[Figure 3]
Figure 3
Ptychographic reconstruction of the KB probe at 13.8 keV with KB entrance slits 100 µm × 100 µm, reconstructed from data recorded by the Lambda detector and without pinhole [dataset 3 of Wilke et al., 2015[Wilke, R. N., Hoppert, M., Krenkel, M., Bartels, M. & Salditt, T. (2015). J. Appl. Cryst. 48, 464-476.])]. (a) Amplitude and phase are drawn according to the colourbar next to the image. Vertical and horizontal line-cuts through the intensity in the focal plane yield FWHM = 217 nm and FWHM = 136 nm, respectively. (b, c) Intensity distribution as calculated from numerical propagation of the reconstructed field, in the (b) yx and (c) zx planes. (d) Normalized sharpness as obtained from an area integral of the squared intensity, along with a Lorentzian fit, yielding a depth of focus of 1.53 mm (FWHM). Scale bar in (a): 500 nm.

Aside from sampling, the second technical challenge for ptychography with KB beams is related to the high flux and comparatively small cone beam angle, which delivers many photons into only a small number of detector pixels. This problem is much more severe for ptychography than for plane-wave CDI, since intensity values need to be recorded also in the centre of the diffraction pattern, and cannot be simply blocked by a `beamstop'. A seemingly simple and obvious solution to the problem of limited dynamic range is therefore the use of a semi-transparent central stop (STCS), covering just those pixels in the centre which are too `hot'. This solution has been recently implemented by specially designed single-crystal STCSs, with all calibration and rescaling issues properly addressed (Wilke et al., 2013[Wilke, R. N., Vassholz, M. & Salditt, T. (2013). Acta Cryst. A69, 490-497.]). For ptychography, the choice of detector is instrumental. The key property of modern pixel detectors, such as the commercially available Pilatus (Dectris) (Kraft et al., 2009[Kraft, P., Bergamaschi, A., Broennimann, Ch., Dinapoli, R., Eikenberry, E. F., Henrich, B., Johnson, I., Mozzanica, A., Schlepütz, C. M., Willmott, P. R. & Schmitt, B. (2009). J. Synchrotron Rad. 16, 368-375.]) with p = 172 µm and Maxipix (ESRF) (Llopart et al., 2002[Llopart, X., Campbell, M., Dinapoli, R., San Segundo, D. & Pernigotti, E. (2002). IEEE Trans. Nucl. Sci. 49, 2279-2283.]) with p = 55 µm, is the capability of single photon counting with an effectively zero readout noise in combination with maximum count rates in the range 105–107 photons pixel−1 s−1 (depending on the pixel size) (Trueb et al., 2012[Trueb, P., Sobott, B. A., Schnyder, R., Loeliger, T., Schneebeli, M., Kobas, M., Rassool, R. P., Peake, D. J. & Broennimann, C. (2012). J. Synchrotron Rad. 19, 347-351.]). A more recent pixel detector development reaching kHz frame rates is the `Eiger' (Johnson et al., 2012[Johnson, I., Bergamaschi, A., Buitenhuis, J., Dinapoli, R., Greiffenberg, D., Henrich, B., Ikonen, T., Meier, G., Menzel, A., Mozzanica, A., Radicci, V., Satapathy, D. K., Schmitt, B. & Shi, X. (2012). J. Synchrotron Rad. 19, 1001-1005.]) with p = 75 µm, well suited for high-throughput ptychography (Guizar-Sicairos et al., 2014[Guizar-Sicairos, M., Johnson, I., Diaz, A., Holler, M., Karvinen, P., Stadler, H.-C., Dinapoli, R., Bunk, O. & Menzel, A. (2014). Opt. Express, 22, 14859-14870.]). Further, the Large Area Medipix-Based Detector Array (Lambda) based on the Medipix3 chip offers p = 55 µm and a frame rate up to 2000 frames s−1 based on two counters for dead-time-free readout (Pennicard et al., 2012[Pennicard, D., Lange, S., Smoljanin, S., Hirsemann, H. & Graafsma, H. (2012). J. Instrum. 7, C11009.]). For detection of still higher flux density, hybrid detectors combine features of single-photon-counting (at low signal) and integrating counters (for high signal), such as the MM-PAD detector (Tate et al., 2013[Tate, M. W., Chamberlain, D., Green, K. S., Philipp, H. T., Purohit, P., Strohman, C. & Gruner, S. M. (2013). J. Phys. Conf. Ser. 425, 062004.]), which was successfully tested for ptychography at count rates of 108 photons pixel−1 s−1 (8 keV) (Giewekemeyer et al., 2014[Giewekemeyer, K., Philipp, H. T., Wilke, R. N., Aquila, A., Osterhoff, M., Tate, M. W., Shanks, K. S., Zozulya, A. V., Salditt, T., Gruner, S. M. & Mancuso, A. P. (2014). J. Synchrotron Rad. 21, 1167-1174.]). Geared towards fast readout and smaller pixel size of 55 µm, the new Lambda detector was also used for ptychography applications at GINIX (Wilke et al., 2015[Wilke, R. N., Hoppert, M., Krenkel, M., Bartels, M. & Salditt, T. (2015). J. Appl. Cryst. 48, 464-476.]). In combination with optimized semi-transparent central stops, the high count rate of the detector has enabled reconstructions at an unprecedented flux density of 105 photons nm−2 s−1. A further advantage of the Lambda detector is given by the partially sensitive pixels in the inter-module gaps, avoiding the missing data common for other pixel detectors. The small pixel size made it possible to achieve sufficient sampling also for higher photon energies than around 8 keV, notably for 13.8 keV, to dispense of the pinholes, and to open the slits used for KB illumination to 100 µm. The probe reconstruction resulting from this setting is shown in Fig. 3[link]. For the scan, a Ta test sample (ATN/XRESO-50HC, NTT-AT, Japan) was scanned with 200 nm step size and 21 scan positions, with dwell time 50 ms (data not shown) (Wilke et al., 2015[Wilke, R. N., Hoppert, M., Krenkel, M., Bartels, M. & Salditt, T. (2015). J. Appl. Cryst. 48, 464-476.]).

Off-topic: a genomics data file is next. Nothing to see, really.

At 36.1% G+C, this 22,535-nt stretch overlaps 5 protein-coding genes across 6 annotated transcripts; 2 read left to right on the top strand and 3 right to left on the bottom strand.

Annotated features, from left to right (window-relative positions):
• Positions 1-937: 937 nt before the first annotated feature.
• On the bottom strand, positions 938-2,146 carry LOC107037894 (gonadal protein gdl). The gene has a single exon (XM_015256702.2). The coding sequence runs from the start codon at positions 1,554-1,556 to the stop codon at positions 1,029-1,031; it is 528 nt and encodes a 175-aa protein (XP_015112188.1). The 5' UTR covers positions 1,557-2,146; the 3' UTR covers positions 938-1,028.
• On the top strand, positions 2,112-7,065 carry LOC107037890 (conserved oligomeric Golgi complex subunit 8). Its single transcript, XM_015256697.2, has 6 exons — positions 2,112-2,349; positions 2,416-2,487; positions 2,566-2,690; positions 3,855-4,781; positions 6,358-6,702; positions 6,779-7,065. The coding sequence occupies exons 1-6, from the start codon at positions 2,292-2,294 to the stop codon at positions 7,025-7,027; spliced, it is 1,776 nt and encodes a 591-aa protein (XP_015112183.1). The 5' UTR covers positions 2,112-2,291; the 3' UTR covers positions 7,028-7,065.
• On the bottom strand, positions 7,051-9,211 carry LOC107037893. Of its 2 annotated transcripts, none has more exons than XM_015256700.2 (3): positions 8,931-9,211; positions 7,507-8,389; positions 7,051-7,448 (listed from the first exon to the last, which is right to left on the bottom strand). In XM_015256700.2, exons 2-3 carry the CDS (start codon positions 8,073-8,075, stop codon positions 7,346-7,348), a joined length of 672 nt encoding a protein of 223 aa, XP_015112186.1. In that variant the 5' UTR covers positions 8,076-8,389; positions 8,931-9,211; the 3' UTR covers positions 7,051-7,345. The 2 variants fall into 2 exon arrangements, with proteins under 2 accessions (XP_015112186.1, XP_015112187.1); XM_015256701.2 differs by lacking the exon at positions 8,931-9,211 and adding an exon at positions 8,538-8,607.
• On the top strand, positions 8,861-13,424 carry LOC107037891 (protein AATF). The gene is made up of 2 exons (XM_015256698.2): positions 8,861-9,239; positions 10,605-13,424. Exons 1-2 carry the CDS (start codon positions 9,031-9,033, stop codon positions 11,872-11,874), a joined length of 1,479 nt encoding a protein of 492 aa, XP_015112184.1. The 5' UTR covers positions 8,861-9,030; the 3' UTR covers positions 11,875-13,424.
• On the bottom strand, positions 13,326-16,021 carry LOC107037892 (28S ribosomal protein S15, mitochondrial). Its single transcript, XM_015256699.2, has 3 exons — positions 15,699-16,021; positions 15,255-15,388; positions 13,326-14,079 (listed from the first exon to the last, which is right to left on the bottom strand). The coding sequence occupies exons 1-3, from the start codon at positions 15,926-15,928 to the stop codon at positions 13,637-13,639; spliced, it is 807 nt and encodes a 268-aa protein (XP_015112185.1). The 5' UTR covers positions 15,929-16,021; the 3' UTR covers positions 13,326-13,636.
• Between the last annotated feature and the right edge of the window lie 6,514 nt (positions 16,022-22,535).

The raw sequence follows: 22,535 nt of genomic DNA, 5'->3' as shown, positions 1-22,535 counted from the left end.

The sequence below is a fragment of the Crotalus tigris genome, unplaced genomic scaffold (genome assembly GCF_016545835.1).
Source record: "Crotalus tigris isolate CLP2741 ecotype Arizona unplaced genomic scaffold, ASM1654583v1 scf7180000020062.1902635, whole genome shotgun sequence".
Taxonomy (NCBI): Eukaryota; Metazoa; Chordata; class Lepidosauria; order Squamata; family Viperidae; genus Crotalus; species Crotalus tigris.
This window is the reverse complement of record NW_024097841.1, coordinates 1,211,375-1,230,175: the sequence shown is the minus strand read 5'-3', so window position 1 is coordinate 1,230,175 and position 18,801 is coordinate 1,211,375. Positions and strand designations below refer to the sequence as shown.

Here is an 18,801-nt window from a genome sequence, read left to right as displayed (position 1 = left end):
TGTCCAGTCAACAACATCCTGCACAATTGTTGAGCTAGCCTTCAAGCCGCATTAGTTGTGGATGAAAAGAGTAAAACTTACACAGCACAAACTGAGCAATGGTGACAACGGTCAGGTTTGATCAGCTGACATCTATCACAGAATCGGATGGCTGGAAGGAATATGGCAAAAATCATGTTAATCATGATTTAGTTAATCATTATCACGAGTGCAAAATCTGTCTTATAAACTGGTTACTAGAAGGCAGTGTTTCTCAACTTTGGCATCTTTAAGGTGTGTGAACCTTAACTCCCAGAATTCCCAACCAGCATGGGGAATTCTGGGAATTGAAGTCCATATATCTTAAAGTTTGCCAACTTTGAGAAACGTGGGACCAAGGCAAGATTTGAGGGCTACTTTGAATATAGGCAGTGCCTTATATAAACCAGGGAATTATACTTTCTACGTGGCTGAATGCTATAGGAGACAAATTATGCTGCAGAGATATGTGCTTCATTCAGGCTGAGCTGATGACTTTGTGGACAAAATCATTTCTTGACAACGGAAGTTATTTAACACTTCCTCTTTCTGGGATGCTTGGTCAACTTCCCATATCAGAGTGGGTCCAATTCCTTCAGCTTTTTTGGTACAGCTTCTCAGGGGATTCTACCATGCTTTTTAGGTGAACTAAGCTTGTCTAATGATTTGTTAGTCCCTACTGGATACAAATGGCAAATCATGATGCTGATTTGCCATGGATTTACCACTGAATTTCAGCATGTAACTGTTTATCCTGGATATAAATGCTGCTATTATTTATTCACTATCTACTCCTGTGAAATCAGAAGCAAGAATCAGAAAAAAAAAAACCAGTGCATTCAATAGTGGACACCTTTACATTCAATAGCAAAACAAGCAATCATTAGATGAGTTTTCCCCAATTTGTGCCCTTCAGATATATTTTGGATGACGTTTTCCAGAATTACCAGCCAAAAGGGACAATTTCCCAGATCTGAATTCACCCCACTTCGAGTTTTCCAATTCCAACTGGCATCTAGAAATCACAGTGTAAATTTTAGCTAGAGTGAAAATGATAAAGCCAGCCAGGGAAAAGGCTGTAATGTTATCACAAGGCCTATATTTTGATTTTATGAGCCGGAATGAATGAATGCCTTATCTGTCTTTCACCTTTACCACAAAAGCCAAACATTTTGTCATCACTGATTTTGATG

4. KB probe of scanning nanobeam-diffraction